Erik Angner

Erik Angner, Professor of Practical Philosophy at Stockholm University. His research and teaching grapple with the classical philosophical question “How should people live?” by exploring issues of well-being, rationality, and social order. He earned two PhDs – one in History and Philosophy of Science and one in Economics – both from the University of Pittsburgh. Angner's work is thoroughly interdisciplinary, as he aims to integrate the best available social science with the most careful philosophical reflection. Erik has written two books and a number of papers and book chapters published in journals of philosophy, economics, psychology, medicine, and history of science. For a complete list of his publications, click here.

Elin Nilsson, PhD is a researcher in consumer behaviour and marketing at Umeå School of Business, Economics and Statistics, Umeå University. Her main research interest is in retail, store selection, digital interaction and consumer behaviour. Her internationally award-winning doctoral dissertation touched on what influences consumers' choice of grocery stores and how different situations affect choices. In her postdoctoral fellowship at the Swedish Trade Council, she has focused on how online interaction (such as gamification and social media) affects consumers' buying behaviour. Elin's research also includes digital servicescape, service-dominant logic and co-creation.

D: Resistant Bacteria in the Environment

Lenore Manderson

Lenore Manderson is a Distinguished Professor of Public Health and Medical Anthropology in the School of Public Health, University of the Witwatersrand, and an NRF A-rated scholar. She holds appointments also with Brown University, US, and Monash University, Australia. Her research and training focus on inequality and the social context of infectious and chronic diseases, including treatment regimes and the use and misuse of antibiotics, with field experience in Australia, Southeast and East Asia, and Africa. She has published some 750 books, articles, book chapters and reports, including Sickness and the State (1996) Surface Tensions (2011), Routledge Handbook of Medical Anthropology (2016, with Elizabeth Cartwright and Anita Hardon) and Connected Lives (2020, with Nolwazi Mkhwanazi). She chairs the External Research Review Group of the Social Innovations in Health Initiative of TDR (2015-) and is a member of the Board of Directors of the Society for Applied Anthropology (SfAA). In January 2020 she was admitted as a Member of the Order of Australia.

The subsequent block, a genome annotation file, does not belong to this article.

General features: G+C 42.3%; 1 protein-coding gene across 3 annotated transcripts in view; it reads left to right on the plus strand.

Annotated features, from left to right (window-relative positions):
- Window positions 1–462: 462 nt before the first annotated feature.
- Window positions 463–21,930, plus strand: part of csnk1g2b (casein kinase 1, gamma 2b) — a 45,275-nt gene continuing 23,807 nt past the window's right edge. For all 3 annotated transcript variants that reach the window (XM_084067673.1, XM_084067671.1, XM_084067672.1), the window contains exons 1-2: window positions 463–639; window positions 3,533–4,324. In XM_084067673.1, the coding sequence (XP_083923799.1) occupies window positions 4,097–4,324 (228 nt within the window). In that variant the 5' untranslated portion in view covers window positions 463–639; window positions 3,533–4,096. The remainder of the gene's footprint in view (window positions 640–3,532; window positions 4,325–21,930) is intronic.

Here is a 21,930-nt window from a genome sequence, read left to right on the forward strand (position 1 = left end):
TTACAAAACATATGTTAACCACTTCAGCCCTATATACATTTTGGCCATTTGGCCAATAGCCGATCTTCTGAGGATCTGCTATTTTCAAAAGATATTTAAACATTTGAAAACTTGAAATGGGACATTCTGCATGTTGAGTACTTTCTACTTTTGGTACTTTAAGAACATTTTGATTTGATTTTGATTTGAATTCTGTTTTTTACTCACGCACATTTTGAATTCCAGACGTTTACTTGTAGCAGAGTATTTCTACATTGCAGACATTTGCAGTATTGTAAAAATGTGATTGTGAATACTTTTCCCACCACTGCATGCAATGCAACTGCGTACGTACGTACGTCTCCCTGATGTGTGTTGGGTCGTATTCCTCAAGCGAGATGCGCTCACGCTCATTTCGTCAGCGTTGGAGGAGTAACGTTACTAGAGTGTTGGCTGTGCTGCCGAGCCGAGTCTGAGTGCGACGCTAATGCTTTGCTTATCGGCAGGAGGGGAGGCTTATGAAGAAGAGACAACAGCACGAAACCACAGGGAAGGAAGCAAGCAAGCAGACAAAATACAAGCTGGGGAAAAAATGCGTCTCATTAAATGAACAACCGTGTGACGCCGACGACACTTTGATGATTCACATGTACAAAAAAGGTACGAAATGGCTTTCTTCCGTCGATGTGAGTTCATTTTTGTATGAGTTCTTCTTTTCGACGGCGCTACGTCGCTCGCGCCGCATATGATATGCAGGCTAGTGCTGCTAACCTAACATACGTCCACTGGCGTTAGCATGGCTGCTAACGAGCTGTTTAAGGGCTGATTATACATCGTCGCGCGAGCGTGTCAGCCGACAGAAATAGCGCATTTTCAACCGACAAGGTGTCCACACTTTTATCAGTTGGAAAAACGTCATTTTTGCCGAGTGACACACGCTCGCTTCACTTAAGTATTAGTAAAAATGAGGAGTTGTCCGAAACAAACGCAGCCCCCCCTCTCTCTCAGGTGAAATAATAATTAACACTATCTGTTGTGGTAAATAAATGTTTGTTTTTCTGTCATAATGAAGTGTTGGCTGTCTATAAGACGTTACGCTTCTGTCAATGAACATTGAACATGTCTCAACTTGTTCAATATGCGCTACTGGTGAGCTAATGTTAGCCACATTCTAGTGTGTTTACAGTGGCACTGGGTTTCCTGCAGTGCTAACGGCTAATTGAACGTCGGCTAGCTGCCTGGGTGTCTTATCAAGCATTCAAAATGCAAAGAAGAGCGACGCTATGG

Dr Suraj K Tripathy is presently continuing as Associate Dean, School of Chemical Technology with a joint appointment with the School of Biotechnology at Kalinga Institute of Industrial Technology (KIIT), Bhubaneswar. He leads the Chemical & Bioprocess Engineering Group at KIIT which works on process integration and intensification for improving resource efficiency and sustainable public health. The major focus of his group is to design sustainable processes and decentralized devices for the treatment of waste and/or drinking water. In particular, his group develops materials from low-cost secondary resources for photocatalytic disinfection of waterborne multidrug-resistant bacteria. He also works closely with industries and wastewater treatment plants to investigate innovative strategies to minimize the discharge of pollutants to natural water bodies.

E: Making Sense of Antimicrobial Resistance: Communicate for Change